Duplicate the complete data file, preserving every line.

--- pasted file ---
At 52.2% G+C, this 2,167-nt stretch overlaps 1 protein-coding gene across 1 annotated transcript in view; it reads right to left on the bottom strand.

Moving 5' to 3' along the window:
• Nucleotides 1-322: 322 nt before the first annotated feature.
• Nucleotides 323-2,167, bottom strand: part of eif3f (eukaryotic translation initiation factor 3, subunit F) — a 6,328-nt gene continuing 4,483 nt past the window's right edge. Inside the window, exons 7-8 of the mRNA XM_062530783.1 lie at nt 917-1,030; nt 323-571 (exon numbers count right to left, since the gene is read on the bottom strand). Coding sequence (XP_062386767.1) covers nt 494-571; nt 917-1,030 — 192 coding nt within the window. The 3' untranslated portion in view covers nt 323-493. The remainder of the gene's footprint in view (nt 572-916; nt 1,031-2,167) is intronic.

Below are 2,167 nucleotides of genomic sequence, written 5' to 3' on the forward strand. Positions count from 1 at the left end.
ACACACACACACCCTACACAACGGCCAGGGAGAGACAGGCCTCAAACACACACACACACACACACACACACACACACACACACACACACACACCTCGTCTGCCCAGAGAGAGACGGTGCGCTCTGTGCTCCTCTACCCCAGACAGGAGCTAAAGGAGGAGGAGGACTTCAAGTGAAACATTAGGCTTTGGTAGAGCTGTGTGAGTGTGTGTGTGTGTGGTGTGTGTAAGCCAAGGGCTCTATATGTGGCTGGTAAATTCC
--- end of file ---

At 52.2% G+C, this 2,167-nt stretch overlaps 1 protein-coding gene across 1 annotated transcript in view; it reads right to left on the bottom strand.

Moving 5' to 3' along the window:
• Nucleotides 1-322: 322 nt before the first annotated feature.
• Nucleotides 323-2,167, bottom strand: part of eif3f (eukaryotic translation initiation factor 3, subunit F) — a 6,328-nt gene continuing 4,483 nt past the window's right edge. Inside the window, exons 7-8 of the mRNA XM_062530783.1 lie at nt 917-1,030; nt 323-571 (exon numbers count right to left, since the gene is read on the bottom strand). Coding sequence (XP_062386767.1) covers nt 494-571; nt 917-1,030 — 192 coding nt within the window. The 3' untranslated portion in view covers nt 323-493. The remainder of the gene's footprint in view (nt 572-916; nt 1,031-2,167) is intronic.

Below are 2,167 nucleotides of genomic sequence, written 5' to 3' on the forward strand. Positions count from 1 at the left end.
ACACACACACACCCTACACAACGGCCAGGGAGAGACAGGCCTCAAACACACACACACACACACACACACACACACACACACACACACACACACCTCGTCTGCCCAGAGAGAGACGGTGCGCTCTGTGCTCCTCTACCCCAGACAGGAGCTAAAGGAGGAGGAGGACTTCAAGTGAAACATTAGGCTTTGGTAGAGCTGTGTGAGTGTGTGTGTGTGTGGTGTGTGTAAGCCAAGGGCTCTATATGTGGCTGGTAAATTCC